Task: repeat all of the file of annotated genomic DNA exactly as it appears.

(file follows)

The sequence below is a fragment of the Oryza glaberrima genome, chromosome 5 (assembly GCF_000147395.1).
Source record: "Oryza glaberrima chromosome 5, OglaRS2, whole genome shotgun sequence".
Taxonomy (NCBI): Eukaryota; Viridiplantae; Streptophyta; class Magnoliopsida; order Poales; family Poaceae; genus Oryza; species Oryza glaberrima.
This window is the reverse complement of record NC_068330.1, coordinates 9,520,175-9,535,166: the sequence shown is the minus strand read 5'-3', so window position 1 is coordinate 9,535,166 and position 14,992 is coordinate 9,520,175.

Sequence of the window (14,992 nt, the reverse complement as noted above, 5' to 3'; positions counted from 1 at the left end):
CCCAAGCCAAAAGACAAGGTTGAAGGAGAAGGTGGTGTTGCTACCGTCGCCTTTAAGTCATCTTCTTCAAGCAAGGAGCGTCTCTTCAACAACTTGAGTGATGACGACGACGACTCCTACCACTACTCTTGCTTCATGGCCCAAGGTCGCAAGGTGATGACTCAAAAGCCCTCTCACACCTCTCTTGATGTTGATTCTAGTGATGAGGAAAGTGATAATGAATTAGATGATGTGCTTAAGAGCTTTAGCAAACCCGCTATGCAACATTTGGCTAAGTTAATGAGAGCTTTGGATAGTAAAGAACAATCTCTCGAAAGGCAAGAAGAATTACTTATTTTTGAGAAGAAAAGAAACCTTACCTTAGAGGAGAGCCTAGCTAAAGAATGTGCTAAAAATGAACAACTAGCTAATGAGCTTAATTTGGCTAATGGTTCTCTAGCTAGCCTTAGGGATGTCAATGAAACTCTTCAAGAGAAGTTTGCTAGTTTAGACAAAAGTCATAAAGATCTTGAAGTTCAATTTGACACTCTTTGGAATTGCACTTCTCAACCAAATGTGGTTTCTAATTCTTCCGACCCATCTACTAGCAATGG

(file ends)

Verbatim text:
The sequence below is a fragment of the Oryza glaberrima genome, chromosome 5 (assembly GCF_000147395.1).
Source record: "Oryza glaberrima chromosome 5, OglaRS2, whole genome shotgun sequence".
Taxonomy (NCBI): Eukaryota; Viridiplantae; Streptophyta; class Magnoliopsida; order Poales; family Poaceae; genus Oryza; species Oryza glaberrima.
This window is the reverse complement of record NC_068330.1, coordinates 9,520,175-9,535,166: the sequence shown is the minus strand read 5'-3', so window position 1 is coordinate 9,535,166 and position 14,992 is coordinate 9,520,175.

Sequence of the window (14,992 nt, the reverse complement as noted above, 5' to 3'; positions counted from 1 at the left end):
CCCAAGCCAAAAGACAAGGTTGAAGGAGAAGGTGGTGTTGCTACCGTCGCCTTTAAGTCATCTTCTTCAAGCAAGGAGCGTCTCTTCAACAACTTGAGTGATGACGACGACGACTCCTACCACTACTCTTGCTTCATGGCCCAAGGTCGCAAGGTGATGACTCAAAAGCCCTCTCACACCTCTCTTGATGTTGATTCTAGTGATGAGGAAAGTGATAATGAATTAGATGATGTGCTTAAGAGCTTTAGCAAACCCGCTATGCAACATTTGGCTAAGTTAATGAGAGCTTTGGATAGTAAAGAACAATCTCTCGAAAGGCAAGAAGAATTACTTATTTTTGAGAAGAAAAGAAACCTTACCTTAGAGGAGAGCCTAGCTAAAGAATGTGCTAAAAATGAACAACTAGCTAATGAGCTTAATTTGGCTAATGGTTCTCTAGCTAGCCTTAGGGATGTCAATGAAACTCTTCAAGAGAAGTTTGCTAGTTTAGACAAAAGTCATAAAGATCTTGAAGTTCAATTTGACACTCTTTGGAATTGCACTTCTCAACCAAATGTGGTTTCTAATTCTTCCGACCCATCTACTAGCAATGG